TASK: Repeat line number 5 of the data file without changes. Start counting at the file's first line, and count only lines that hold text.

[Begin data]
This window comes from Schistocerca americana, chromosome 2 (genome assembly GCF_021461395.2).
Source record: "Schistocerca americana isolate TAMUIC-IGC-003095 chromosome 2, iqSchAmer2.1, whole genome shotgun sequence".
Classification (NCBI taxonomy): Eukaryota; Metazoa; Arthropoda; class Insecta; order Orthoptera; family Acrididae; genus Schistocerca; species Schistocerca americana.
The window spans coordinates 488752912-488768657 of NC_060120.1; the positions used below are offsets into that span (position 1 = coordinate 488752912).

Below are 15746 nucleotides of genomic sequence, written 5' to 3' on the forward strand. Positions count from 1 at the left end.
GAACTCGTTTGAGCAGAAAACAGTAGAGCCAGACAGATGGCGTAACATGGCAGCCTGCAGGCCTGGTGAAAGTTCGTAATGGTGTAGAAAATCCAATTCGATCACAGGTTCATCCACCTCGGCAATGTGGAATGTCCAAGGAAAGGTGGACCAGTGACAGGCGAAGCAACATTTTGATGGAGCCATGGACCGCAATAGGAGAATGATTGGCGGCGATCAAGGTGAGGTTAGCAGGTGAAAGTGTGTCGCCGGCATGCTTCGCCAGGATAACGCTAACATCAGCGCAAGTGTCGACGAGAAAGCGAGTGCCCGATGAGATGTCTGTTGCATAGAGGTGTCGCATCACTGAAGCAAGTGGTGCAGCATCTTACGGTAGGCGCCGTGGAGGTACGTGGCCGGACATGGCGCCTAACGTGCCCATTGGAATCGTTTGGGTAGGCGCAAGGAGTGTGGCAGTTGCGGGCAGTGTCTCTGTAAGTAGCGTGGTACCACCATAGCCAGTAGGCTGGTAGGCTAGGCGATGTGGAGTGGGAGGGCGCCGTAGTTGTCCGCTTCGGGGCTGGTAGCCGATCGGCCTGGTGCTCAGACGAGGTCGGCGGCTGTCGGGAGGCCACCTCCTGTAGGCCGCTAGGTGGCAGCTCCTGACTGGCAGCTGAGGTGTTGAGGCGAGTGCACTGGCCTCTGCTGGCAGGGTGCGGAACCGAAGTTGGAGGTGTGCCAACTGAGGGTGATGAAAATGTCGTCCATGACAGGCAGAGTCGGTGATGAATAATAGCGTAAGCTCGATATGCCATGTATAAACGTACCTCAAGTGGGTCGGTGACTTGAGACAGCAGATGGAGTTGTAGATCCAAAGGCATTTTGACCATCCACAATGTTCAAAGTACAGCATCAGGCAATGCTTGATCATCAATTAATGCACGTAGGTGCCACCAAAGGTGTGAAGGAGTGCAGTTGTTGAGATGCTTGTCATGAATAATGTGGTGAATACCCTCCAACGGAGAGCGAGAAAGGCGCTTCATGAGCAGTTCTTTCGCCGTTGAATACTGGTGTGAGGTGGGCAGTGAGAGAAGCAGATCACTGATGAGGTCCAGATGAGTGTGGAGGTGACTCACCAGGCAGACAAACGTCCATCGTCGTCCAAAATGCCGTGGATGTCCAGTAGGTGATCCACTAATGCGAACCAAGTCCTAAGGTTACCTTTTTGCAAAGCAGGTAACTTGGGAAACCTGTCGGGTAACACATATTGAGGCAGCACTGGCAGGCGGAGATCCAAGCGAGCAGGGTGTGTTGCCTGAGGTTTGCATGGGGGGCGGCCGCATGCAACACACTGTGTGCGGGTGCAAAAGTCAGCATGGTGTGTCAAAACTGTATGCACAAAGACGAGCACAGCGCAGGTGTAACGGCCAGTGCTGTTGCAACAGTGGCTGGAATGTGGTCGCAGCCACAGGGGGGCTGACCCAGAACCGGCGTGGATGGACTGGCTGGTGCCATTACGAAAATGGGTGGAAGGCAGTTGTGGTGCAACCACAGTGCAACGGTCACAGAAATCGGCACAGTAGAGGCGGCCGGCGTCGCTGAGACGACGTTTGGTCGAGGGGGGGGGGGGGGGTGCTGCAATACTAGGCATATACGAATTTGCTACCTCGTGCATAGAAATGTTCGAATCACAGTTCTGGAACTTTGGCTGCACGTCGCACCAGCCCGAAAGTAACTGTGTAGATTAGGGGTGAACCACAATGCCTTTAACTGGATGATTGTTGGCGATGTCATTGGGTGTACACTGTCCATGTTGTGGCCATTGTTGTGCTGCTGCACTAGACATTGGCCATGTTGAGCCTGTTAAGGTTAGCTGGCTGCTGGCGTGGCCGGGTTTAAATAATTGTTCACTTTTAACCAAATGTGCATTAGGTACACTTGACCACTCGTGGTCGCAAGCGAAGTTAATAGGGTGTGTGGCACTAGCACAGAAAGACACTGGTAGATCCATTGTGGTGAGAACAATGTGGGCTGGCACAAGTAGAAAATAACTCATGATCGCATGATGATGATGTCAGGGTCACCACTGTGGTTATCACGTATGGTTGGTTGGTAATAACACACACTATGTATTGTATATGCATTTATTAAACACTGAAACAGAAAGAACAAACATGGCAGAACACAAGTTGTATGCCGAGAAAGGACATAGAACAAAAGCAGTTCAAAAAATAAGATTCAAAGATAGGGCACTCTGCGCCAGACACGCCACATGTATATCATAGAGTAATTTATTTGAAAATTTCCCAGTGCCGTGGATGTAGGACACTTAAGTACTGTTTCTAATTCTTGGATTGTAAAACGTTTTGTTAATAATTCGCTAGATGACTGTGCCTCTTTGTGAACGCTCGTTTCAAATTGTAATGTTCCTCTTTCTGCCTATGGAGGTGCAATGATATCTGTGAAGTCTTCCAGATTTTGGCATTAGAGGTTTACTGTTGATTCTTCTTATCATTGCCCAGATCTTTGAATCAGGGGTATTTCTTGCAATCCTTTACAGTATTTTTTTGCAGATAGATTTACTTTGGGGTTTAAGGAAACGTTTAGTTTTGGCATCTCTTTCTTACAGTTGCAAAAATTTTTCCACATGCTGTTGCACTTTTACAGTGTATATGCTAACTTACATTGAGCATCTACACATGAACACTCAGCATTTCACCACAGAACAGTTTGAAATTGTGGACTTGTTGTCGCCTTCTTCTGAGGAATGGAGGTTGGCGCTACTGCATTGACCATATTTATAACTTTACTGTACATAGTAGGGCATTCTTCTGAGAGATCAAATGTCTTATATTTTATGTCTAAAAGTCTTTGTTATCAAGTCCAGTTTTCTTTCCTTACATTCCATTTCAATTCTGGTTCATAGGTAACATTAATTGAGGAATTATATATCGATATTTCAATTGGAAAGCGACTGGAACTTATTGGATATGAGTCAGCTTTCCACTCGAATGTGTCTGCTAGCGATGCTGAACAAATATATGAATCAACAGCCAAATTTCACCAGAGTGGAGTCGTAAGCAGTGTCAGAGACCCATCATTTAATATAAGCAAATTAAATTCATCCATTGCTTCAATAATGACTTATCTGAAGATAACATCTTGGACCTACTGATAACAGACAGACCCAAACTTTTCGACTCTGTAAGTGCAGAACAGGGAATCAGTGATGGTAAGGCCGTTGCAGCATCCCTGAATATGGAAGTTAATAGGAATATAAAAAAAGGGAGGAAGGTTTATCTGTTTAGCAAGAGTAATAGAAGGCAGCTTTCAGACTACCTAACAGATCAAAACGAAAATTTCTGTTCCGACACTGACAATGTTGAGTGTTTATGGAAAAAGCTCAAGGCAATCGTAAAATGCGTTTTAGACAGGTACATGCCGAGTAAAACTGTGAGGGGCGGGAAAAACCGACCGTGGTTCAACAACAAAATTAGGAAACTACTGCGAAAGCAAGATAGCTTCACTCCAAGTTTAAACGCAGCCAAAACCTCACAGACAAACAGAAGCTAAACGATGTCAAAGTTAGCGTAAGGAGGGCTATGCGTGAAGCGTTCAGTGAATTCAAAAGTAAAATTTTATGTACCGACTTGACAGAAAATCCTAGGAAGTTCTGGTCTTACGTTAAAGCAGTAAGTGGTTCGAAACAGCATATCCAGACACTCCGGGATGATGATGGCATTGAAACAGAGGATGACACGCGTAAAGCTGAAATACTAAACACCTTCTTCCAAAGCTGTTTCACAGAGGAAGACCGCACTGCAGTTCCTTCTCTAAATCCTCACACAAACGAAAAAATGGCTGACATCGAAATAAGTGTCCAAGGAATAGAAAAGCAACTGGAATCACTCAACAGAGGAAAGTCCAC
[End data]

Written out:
Below are 15746 nucleotides of genomic sequence, written 5' to 3' on the forward strand. Positions count from 1 at the left end.